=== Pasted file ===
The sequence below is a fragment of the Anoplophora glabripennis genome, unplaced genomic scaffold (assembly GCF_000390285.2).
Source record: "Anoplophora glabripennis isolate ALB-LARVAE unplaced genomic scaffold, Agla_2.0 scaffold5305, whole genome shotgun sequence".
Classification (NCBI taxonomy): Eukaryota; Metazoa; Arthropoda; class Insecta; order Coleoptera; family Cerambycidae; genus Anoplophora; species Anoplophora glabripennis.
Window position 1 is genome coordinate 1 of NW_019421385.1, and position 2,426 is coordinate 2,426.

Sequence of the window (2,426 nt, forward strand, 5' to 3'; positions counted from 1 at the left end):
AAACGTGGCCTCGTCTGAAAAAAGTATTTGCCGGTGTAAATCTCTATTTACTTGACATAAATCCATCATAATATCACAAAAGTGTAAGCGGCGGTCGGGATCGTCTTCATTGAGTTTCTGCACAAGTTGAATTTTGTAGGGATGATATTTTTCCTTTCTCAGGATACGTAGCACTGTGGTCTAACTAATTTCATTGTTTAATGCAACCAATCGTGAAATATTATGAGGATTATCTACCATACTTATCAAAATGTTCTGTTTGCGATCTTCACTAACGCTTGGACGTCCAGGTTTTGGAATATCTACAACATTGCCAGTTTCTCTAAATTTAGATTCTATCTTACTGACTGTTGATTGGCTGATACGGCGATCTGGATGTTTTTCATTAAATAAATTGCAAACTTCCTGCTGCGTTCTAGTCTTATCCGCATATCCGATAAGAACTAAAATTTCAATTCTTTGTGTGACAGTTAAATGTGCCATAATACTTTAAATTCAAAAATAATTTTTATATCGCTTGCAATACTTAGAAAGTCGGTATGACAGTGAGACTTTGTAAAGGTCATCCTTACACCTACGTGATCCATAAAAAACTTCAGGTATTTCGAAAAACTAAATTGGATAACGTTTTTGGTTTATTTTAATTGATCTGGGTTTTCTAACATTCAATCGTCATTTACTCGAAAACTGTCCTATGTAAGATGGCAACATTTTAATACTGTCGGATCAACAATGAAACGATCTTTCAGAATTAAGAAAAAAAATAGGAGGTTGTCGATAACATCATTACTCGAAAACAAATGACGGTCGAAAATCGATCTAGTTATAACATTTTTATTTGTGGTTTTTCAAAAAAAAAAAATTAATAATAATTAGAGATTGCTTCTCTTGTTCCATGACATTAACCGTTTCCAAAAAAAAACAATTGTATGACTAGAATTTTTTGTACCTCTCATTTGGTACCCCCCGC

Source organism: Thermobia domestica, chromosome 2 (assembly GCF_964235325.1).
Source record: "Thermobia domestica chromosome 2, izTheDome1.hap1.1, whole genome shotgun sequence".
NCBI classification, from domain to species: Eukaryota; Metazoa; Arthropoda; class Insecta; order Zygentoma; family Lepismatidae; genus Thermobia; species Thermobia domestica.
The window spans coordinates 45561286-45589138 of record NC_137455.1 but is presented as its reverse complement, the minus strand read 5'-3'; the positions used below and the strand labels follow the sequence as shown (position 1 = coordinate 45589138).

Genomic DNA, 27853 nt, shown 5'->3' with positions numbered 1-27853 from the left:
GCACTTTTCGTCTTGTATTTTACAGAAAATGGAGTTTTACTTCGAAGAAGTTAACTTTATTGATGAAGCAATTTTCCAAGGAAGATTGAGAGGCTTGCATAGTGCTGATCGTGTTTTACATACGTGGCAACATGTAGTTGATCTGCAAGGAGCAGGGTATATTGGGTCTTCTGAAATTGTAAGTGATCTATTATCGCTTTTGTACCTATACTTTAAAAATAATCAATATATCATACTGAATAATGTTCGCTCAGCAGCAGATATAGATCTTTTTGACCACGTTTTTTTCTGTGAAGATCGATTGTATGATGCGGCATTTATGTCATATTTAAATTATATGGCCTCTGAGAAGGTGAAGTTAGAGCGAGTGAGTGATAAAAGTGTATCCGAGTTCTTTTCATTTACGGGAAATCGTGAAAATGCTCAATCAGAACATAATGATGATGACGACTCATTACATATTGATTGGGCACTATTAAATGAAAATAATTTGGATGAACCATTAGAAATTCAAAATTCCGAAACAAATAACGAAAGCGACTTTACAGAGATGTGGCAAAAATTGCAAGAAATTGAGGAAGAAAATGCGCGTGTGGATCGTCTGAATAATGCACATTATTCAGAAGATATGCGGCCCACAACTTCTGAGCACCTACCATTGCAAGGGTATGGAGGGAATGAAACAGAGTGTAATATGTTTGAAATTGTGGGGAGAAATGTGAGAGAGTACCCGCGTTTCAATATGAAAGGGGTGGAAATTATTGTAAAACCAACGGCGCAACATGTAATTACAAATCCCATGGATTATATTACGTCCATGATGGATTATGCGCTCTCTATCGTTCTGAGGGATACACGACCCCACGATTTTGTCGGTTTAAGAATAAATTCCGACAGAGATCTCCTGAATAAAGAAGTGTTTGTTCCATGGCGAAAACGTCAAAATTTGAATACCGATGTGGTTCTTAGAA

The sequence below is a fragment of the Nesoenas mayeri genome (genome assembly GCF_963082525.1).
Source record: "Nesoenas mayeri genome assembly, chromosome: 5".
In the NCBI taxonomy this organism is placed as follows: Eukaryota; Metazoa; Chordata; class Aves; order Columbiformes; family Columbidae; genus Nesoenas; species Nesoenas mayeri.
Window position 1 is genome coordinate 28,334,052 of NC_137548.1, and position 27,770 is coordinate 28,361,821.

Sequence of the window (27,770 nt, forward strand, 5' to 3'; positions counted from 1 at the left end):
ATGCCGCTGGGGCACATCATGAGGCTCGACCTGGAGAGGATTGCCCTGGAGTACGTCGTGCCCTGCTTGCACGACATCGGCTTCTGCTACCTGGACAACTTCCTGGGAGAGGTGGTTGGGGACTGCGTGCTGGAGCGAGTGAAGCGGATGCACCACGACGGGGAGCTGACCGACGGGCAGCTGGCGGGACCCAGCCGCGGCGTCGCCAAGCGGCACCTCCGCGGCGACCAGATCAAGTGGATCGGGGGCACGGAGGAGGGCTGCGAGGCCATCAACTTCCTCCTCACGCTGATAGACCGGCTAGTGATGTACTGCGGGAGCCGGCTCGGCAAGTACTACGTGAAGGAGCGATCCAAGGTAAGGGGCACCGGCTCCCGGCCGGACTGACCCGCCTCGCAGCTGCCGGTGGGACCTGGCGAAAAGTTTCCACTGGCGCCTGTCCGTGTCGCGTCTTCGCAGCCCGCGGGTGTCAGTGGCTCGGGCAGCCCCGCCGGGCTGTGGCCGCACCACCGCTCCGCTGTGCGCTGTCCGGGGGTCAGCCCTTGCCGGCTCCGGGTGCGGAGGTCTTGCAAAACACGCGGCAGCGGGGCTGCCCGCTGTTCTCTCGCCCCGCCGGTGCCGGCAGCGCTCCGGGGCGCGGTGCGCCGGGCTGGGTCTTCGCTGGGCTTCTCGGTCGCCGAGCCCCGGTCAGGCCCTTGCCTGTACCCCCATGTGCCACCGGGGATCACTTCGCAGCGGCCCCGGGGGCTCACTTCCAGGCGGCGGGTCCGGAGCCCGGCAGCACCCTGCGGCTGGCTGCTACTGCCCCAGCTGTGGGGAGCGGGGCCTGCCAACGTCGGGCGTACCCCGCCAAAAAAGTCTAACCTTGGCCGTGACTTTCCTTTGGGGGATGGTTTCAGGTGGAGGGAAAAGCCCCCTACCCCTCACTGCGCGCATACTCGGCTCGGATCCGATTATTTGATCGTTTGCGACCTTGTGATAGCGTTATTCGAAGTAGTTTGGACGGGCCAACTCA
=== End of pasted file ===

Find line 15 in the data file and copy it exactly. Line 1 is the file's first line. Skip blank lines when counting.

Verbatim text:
In the NCBI taxonomy this organism is placed as follows: Eukaryota; Metazoa; Chordata; class Aves; order Columbiformes; family Columbidae; genus Nesoenas; species Nesoenas mayeri.